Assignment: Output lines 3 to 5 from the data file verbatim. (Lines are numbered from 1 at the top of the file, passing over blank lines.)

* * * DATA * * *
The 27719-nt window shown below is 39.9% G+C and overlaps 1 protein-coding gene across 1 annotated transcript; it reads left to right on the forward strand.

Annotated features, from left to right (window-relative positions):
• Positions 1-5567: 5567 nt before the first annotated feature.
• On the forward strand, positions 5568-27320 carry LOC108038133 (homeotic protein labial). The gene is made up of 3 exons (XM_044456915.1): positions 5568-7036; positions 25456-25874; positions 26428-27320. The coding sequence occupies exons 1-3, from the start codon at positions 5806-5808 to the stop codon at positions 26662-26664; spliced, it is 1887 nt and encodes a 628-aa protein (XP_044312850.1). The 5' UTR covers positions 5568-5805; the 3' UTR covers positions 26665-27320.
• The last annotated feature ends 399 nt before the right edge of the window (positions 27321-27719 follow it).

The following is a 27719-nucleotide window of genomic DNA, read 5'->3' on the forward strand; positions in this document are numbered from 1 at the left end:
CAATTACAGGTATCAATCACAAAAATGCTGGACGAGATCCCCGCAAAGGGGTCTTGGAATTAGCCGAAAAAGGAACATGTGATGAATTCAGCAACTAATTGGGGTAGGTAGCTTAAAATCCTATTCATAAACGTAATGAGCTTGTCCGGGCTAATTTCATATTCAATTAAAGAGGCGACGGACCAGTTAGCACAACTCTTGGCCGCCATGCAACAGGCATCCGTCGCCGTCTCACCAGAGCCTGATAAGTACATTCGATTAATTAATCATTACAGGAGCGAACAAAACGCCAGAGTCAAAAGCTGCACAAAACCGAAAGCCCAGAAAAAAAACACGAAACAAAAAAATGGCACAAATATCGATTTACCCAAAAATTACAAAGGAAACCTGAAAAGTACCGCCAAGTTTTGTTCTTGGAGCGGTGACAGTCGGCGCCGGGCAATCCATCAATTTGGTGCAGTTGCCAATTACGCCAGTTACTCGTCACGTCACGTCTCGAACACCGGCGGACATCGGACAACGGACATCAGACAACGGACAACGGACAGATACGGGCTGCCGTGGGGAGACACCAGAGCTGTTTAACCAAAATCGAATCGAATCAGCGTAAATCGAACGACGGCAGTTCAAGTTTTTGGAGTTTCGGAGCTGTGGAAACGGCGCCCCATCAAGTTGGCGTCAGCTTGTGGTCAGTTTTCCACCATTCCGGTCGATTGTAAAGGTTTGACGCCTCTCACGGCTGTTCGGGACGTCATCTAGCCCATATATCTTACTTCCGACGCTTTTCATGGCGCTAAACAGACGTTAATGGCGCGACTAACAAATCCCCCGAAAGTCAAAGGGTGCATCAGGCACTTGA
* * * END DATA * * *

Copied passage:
• Positions 1-5567: 5567 nt before the first annotated feature.
• On the forward strand, positions 5568-27320 carry LOC108038133 (homeotic protein labial). The gene is made up of 3 exons (XM_044456915.1): positions 5568-7036; positions 25456-25874; positions 26428-27320. The coding sequence occupies exons 1-3, from the start codon at positions 5806-5808 to the stop codon at positions 26662-26664; spliced, it is 1887 nt and encodes a 628-aa protein (XP_044312850.1). The 5' UTR covers positions 5568-5805; the 3' UTR covers positions 26665-27320.
• The last annotated feature ends 399 nt before the right edge of the window (positions 27321-27719 follow it).